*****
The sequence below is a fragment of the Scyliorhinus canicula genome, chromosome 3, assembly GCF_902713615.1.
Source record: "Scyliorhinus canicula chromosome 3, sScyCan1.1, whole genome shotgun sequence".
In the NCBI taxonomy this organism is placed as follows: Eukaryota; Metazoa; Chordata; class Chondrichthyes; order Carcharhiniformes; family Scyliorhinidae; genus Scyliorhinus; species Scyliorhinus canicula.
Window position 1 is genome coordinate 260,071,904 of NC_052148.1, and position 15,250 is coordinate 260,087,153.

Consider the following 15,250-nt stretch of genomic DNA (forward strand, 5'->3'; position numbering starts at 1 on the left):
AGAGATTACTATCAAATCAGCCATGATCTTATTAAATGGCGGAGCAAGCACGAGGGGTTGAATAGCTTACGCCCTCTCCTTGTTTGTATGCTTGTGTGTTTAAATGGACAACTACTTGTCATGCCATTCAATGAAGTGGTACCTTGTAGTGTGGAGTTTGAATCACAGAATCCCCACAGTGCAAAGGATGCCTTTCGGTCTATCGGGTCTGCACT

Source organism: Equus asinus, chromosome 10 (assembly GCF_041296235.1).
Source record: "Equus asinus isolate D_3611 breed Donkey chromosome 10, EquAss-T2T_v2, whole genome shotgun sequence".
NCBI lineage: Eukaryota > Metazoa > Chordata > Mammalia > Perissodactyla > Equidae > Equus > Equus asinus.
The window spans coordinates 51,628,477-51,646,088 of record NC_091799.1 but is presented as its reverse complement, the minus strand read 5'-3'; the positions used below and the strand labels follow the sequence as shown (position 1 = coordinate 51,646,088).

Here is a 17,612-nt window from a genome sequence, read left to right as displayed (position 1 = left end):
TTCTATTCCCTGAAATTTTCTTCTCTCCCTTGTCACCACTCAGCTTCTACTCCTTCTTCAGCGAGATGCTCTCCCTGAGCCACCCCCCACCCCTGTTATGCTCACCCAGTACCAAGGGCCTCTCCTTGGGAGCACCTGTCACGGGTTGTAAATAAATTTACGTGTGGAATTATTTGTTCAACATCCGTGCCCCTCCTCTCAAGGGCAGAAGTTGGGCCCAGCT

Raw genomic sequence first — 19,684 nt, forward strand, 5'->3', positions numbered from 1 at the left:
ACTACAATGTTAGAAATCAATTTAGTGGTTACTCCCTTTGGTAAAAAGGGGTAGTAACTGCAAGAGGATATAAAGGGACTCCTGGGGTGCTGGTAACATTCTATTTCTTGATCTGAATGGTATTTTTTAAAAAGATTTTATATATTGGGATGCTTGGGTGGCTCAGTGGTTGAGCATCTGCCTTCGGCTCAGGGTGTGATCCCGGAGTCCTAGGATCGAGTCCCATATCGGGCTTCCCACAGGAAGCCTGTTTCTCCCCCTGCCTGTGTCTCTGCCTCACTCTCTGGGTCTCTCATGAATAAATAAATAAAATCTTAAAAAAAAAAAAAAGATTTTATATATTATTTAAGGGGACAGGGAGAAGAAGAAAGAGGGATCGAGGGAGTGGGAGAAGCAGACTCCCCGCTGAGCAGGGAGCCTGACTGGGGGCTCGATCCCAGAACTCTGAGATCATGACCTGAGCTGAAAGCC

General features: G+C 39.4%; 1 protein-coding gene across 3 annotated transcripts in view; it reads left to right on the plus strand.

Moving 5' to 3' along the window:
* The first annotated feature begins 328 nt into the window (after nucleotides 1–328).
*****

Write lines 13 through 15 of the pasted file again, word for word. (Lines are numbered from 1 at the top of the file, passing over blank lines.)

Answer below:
Raw genomic sequence first — 19,684 nt, forward strand, 5'->3', positions numbered from 1 at the left:
ACTACAATGTTAGAAATCAATTTAGTGGTTACTCCCTTTGGTAAAAAGGGGTAGTAACTGCAAGAGGATATAAAGGGACTCCTGGGGTGCTGGTAACATTCTATTTCTTGATCTGAATGGTATTTTTTAAAAAGATTTTATATATTGGGATGCTTGGGTGGCTCAGTGGTTGAGCATCTGCCTTCGGCTCAGGGTGTGATCCCGGAGTCCTAGGATCGAGTCCCATATCGGGCTTCCCACAGGAAGCCTGTTTCTCCCCCTGCCTGTGTCTCTGCCTCACTCTCTGGGTCTCTCATGAATAAATAAATAAAATCTTAAAAAAAAAAAAAAGATTTTATATATTATTTAAGGGGACAGGGAGAAGAAGAAAGAGGGATCGAGGGAGTGGGAGAAGCAGACTCCCCGCTGAGCAGGGAGCCTGACTGGGGGCTCGATCCCAGAACTCTGAGATCATGACCTGAGCTGAAAGCC

General features: G+C 39.4%; 1 protein-coding gene across 3 annotated transcripts in view; it reads left to right on the plus strand.